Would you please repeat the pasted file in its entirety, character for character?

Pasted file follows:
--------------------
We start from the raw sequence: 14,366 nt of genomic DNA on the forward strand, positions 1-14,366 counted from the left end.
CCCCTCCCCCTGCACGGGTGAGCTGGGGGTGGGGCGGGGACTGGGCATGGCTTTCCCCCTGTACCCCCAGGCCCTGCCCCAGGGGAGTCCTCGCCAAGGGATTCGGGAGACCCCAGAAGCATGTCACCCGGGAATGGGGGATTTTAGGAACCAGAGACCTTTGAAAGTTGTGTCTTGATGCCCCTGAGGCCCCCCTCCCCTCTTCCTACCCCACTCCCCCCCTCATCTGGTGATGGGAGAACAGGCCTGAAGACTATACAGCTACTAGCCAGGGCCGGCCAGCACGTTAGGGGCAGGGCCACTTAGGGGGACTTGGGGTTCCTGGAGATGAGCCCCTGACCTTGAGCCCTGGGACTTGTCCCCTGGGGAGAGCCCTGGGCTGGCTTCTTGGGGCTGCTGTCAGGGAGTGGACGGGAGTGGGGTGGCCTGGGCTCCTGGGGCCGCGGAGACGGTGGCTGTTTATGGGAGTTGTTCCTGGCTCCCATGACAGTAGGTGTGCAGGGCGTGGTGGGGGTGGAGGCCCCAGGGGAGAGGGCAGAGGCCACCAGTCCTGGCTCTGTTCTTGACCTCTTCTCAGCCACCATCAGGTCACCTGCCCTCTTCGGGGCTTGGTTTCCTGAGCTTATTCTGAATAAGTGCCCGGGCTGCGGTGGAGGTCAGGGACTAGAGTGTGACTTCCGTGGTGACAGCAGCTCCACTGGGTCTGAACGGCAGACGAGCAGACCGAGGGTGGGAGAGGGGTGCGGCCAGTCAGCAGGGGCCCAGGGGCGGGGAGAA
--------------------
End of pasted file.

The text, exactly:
We start from the raw sequence: 14,366 nt of genomic DNA on the forward strand, positions 1-14,366 counted from the left end.
CCCCTCCCCCTGCACGGGTGAGCTGGGGGTGGGGCGGGGACTGGGCATGGCTTTCCCCCTGTACCCCCAGGCCCTGCCCCAGGGGAGTCCTCGCCAAGGGATTCGGGAGACCCCAGAAGCATGTCACCCGGGAATGGGGGATTTTAGGAACCAGAGACCTTTGAAAGTTGTGTCTTGATGCCCCTGAGGCCCCCCTCCCCTCTTCCTACCCCACTCCCCCCCTCATCTGGTGATGGGAGAACAGGCCTGAAGACTATACAGCTACTAGCCAGGGCCGGCCAGCACGTTAGGGGCAGGGCCACTTAGGGGGACTTGGGGTTCCTGGAGATGAGCCCCTGACCTTGAGCCCTGGGACTTGTCCCCTGGGGAGAGCCCTGGGCTGGCTTCTTGGGGCTGCTGTCAGGGAGTGGACGGGAGTGGGGTGGCCTGGGCTCCTGGGGCCGCGGAGACGGTGGCTGTTTATGGGAGTTGTTCCTGGCTCCCATGACAGTAGGTGTGCAGGGCGTGGTGGGGGTGGAGGCCCCAGGGGAGAGGGCAGAGGCCACCAGTCCTGGCTCTGTTCTTGACCTCTTCTCAGCCACCATCAGGTCACCTGCCCTCTTCGGGGCTTGGTTTCCTGAGCTTATTCTGAATAAGTGCCCGGGCTGCGGTGGAGGTCAGGGACTAGAGTGTGACTTCCGTGGTGACAGCAGCTCCACTGGGTCTGAACGGCAGACGAGCAGACCGAGGGTGGGAGAGGGGTGCGGCCAGTCAGCAGGGGCCCAGGGGCGGGGAGAA